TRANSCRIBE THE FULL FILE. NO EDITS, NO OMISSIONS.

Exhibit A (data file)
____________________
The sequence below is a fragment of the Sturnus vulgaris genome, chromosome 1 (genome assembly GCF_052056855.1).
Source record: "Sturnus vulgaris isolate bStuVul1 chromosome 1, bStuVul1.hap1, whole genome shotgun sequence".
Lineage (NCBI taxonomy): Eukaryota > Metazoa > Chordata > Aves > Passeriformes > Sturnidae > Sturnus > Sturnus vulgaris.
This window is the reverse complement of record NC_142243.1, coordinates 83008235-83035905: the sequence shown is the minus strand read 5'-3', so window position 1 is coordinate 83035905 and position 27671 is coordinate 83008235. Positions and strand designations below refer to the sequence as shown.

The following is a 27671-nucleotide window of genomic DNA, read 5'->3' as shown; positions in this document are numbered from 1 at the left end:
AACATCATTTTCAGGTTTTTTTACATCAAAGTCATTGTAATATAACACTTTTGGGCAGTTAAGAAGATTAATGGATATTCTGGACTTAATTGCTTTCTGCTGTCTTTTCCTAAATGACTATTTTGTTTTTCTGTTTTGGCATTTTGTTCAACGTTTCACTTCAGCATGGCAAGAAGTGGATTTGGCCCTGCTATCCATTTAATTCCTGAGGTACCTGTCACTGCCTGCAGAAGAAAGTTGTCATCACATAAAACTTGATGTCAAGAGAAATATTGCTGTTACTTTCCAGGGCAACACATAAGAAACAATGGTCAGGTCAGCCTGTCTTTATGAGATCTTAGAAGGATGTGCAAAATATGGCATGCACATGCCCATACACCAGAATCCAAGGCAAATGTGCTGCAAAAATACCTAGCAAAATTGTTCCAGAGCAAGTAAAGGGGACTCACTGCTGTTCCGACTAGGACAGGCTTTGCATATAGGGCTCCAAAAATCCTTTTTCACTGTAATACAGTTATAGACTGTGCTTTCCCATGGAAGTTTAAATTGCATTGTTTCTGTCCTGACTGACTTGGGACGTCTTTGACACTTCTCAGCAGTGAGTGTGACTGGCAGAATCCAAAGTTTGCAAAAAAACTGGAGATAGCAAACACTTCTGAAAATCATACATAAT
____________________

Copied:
The sequence below is a fragment of the Sturnus vulgaris genome, chromosome 1 (genome assembly GCF_052056855.1).
Source record: "Sturnus vulgaris isolate bStuVul1 chromosome 1, bStuVul1.hap1, whole genome shotgun sequence".
Lineage (NCBI taxonomy): Eukaryota > Metazoa > Chordata > Aves > Passeriformes > Sturnidae > Sturnus > Sturnus vulgaris.
This window is the reverse complement of record NC_142243.1, coordinates 83008235-83035905: the sequence shown is the minus strand read 5'-3', so window position 1 is coordinate 83035905 and position 27671 is coordinate 83008235. Positions and strand designations below refer to the sequence as shown.

The following is a 27671-nucleotide window of genomic DNA, read 5'->3' as shown; positions in this document are numbered from 1 at the left end:
AACATCATTTTCAGGTTTTTTTACATCAAAGTCATTGTAATATAACACTTTTGGGCAGTTAAGAAGATTAATGGATATTCTGGACTTAATTGCTTTCTGCTGTCTTTTCCTAAATGACTATTTTGTTTTTCTGTTTTGGCATTTTGTTCAACGTTTCACTTCAGCATGGCAAGAAGTGGATTTGGCCCTGCTATCCATTTAATTCCTGAGGTACCTGTCACTGCCTGCAGAAGAAAGTTGTCATCACATAAAACTTGATGTCAAGAGAAATATTGCTGTTACTTTCCAGGGCAACACATAAGAAACAATGGTCAGGTCAGCCTGTCTTTATGAGATCTTAGAAGGATGTGCAAAATATGGCATGCACATGCCCATACACCAGAATCCAAGGCAAATGTGCTGCAAAAATACCTAGCAAAATTGTTCCAGAGCAAGTAAAGGGGACTCACTGCTGTTCCGACTAGGACAGGCTTTGCATATAGGGCTCCAAAAATCCTTTTTCACTGTAATACAGTTATAGACTGTGCTTTCCCATGGAAGTTTAAATTGCATTGTTTCTGTCCTGACTGACTTGGGACGTCTTTGACACTTCTCAGCAGTGAGTGTGACTGGCAGAATCCAAAGTTTGCAAAAAAACTGGAGATAGCAAACACTTCTGAAAATCATACATAAT